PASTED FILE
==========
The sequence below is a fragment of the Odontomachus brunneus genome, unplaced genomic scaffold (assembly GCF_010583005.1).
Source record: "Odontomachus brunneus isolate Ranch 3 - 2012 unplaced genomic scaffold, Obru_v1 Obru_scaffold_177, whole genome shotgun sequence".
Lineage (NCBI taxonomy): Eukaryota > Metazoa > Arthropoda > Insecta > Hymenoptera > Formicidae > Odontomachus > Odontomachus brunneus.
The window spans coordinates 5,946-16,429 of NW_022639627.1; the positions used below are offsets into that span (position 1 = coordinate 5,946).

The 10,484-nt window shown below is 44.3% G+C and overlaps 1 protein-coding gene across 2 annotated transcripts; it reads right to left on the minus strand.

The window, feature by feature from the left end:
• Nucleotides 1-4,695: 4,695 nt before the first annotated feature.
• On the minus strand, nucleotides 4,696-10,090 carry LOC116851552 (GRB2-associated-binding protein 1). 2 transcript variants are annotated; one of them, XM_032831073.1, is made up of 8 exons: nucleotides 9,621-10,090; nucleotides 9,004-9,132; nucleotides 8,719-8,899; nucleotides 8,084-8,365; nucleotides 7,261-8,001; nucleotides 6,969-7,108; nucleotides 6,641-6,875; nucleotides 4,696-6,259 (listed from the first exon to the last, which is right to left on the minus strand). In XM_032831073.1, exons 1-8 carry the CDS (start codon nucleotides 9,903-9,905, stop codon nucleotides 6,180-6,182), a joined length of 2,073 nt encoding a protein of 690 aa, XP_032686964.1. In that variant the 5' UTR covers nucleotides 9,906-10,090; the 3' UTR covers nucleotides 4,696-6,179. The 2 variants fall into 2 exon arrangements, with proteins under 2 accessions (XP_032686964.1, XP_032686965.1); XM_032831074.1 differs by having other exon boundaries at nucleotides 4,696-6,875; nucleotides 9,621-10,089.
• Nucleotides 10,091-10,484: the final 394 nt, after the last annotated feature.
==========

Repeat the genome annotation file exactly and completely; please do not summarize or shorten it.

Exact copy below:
The sequence below is a fragment of the Odontomachus brunneus genome, unplaced genomic scaffold (assembly GCF_010583005.1).
Source record: "Odontomachus brunneus isolate Ranch 3 - 2012 unplaced genomic scaffold, Obru_v1 Obru_scaffold_177, whole genome shotgun sequence".
Lineage (NCBI taxonomy): Eukaryota > Metazoa > Arthropoda > Insecta > Hymenoptera > Formicidae > Odontomachus > Odontomachus brunneus.
The window spans coordinates 5,946-16,429 of NW_022639627.1; the positions used below are offsets into that span (position 1 = coordinate 5,946).

The 10,484-nt window shown below is 44.3% G+C and overlaps 1 protein-coding gene across 2 annotated transcripts; it reads right to left on the minus strand.

The window, feature by feature from the left end:
• Nucleotides 1-4,695: 4,695 nt before the first annotated feature.
• On the minus strand, nucleotides 4,696-10,090 carry LOC116851552 (GRB2-associated-binding protein 1). 2 transcript variants are annotated; one of them, XM_032831073.1, is made up of 8 exons: nucleotides 9,621-10,090; nucleotides 9,004-9,132; nucleotides 8,719-8,899; nucleotides 8,084-8,365; nucleotides 7,261-8,001; nucleotides 6,969-7,108; nucleotides 6,641-6,875; nucleotides 4,696-6,259 (listed from the first exon to the last, which is right to left on the minus strand). In XM_032831073.1, exons 1-8 carry the CDS (start codon nucleotides 9,903-9,905, stop codon nucleotides 6,180-6,182), a joined length of 2,073 nt encoding a protein of 690 aa, XP_032686964.1. In that variant the 5' UTR covers nucleotides 9,906-10,090; the 3' UTR covers nucleotides 4,696-6,179. The 2 variants fall into 2 exon arrangements, with proteins under 2 accessions (XP_032686964.1, XP_032686965.1); XM_032831074.1 differs by having other exon boundaries at nucleotides 4,696-6,875; nucleotides 9,621-10,089.
• Nucleotides 10,091-10,484: the final 394 nt, after the last annotated feature.